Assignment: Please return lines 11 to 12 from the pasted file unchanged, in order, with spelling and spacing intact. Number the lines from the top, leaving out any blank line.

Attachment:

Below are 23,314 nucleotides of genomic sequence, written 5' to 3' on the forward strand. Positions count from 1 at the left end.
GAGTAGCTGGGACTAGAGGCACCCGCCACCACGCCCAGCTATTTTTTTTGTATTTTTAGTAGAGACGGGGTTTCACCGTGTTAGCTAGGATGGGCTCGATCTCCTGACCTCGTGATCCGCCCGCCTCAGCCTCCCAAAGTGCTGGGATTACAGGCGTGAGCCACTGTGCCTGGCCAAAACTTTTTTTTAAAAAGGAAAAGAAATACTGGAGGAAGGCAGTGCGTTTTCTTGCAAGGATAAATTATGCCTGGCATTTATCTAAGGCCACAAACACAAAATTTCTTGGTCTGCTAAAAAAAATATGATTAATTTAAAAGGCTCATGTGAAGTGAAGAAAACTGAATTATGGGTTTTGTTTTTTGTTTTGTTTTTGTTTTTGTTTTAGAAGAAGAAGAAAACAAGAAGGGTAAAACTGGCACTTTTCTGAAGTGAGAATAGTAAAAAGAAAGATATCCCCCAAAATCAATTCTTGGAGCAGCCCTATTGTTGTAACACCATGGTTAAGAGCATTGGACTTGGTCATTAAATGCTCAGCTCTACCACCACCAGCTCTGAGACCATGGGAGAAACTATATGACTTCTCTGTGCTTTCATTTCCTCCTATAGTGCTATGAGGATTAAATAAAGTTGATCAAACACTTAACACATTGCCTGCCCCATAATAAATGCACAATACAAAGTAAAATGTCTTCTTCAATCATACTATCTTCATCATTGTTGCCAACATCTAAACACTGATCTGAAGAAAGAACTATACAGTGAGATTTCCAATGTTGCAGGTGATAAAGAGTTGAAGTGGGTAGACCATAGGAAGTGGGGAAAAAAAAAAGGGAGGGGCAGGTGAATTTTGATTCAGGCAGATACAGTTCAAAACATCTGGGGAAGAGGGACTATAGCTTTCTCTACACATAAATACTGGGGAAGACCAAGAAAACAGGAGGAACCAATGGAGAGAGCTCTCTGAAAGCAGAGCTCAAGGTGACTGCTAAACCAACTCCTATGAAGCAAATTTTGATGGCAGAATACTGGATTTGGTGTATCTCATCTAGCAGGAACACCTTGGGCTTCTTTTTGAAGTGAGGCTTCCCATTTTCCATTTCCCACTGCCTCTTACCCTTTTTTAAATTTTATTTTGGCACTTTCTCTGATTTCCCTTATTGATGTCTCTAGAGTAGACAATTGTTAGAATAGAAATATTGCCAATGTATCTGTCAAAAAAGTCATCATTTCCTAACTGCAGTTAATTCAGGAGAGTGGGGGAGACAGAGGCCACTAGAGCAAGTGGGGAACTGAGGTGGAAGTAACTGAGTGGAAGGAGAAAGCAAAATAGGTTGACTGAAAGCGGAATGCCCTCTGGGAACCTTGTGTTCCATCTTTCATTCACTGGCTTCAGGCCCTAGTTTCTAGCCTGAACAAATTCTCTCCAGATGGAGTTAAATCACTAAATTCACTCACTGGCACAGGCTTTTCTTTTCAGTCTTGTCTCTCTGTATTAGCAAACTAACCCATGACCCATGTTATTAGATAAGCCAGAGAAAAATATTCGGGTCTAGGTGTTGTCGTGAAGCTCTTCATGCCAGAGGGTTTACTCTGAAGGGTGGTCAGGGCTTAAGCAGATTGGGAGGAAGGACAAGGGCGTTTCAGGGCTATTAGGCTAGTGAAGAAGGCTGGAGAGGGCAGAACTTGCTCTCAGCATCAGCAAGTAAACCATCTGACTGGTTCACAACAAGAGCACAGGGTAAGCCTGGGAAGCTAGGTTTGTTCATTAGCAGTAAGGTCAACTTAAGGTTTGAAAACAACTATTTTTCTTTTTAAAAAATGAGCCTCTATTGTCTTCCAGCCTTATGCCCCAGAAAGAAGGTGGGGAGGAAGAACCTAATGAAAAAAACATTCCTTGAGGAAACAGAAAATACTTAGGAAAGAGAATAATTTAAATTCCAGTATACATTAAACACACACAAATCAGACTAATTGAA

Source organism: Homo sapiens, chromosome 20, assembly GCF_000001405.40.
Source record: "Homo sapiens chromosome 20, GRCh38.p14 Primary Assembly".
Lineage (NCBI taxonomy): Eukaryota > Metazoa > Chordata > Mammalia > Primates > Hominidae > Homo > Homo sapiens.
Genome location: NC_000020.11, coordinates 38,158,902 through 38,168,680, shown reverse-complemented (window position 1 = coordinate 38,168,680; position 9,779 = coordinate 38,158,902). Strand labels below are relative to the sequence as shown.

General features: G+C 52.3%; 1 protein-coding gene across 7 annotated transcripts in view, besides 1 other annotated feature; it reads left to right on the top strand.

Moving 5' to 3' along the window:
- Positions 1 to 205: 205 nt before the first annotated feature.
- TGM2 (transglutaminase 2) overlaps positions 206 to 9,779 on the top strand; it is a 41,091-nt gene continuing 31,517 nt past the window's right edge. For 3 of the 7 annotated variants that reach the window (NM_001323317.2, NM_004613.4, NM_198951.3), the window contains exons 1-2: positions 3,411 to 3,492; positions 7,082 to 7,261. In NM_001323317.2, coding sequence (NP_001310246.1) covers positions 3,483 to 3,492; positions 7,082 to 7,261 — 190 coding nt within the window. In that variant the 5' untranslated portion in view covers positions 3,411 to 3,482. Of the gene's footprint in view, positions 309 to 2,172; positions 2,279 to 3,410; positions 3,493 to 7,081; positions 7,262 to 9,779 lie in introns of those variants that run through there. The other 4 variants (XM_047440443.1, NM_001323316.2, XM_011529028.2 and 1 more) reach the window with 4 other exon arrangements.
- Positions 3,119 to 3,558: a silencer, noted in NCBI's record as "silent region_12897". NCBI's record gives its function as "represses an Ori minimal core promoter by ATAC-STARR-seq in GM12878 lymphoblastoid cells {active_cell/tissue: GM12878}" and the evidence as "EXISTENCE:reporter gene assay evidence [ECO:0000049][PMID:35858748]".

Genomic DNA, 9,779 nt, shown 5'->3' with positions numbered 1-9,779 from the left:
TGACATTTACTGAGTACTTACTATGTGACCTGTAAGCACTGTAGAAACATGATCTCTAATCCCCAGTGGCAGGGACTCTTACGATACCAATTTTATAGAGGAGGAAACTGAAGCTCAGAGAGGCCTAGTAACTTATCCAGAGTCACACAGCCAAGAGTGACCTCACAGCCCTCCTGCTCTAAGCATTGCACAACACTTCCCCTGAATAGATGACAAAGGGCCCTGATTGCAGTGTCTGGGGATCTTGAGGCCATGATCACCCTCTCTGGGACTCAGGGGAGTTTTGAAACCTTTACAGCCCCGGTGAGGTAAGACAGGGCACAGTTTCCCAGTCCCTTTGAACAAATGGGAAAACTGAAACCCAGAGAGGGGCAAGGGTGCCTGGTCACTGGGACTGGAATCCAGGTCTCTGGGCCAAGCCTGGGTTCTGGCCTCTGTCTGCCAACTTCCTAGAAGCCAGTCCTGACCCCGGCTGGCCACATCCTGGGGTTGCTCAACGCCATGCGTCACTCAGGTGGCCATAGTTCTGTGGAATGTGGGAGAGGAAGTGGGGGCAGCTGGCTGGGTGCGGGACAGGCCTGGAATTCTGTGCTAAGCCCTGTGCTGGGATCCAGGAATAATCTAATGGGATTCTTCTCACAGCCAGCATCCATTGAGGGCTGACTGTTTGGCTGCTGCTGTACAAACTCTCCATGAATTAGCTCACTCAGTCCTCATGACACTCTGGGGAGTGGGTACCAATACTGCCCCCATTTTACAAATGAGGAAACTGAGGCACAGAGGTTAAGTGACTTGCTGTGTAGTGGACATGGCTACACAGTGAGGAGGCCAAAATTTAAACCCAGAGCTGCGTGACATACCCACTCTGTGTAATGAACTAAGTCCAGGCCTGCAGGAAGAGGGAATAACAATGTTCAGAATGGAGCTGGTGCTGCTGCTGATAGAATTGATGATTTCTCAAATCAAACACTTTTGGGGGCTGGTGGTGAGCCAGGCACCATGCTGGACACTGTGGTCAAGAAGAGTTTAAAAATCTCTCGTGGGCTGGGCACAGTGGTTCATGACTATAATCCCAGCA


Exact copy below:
- Positions 3,119 to 3,558: a silencer, noted in NCBI's record as "silent region_12897". NCBI's record gives its function as "represses an Ori minimal core promoter by ATAC-STARR-seq in GM12878 lymphoblastoid cells {active_cell/tissue: GM12878}" and the evidence as "EXISTENCE:reporter gene assay evidence [ECO:0000049][PMID:35858748]".

Genomic DNA, 9,779 nt, shown 5'->3' with positions numbered 1-9,779 from the left: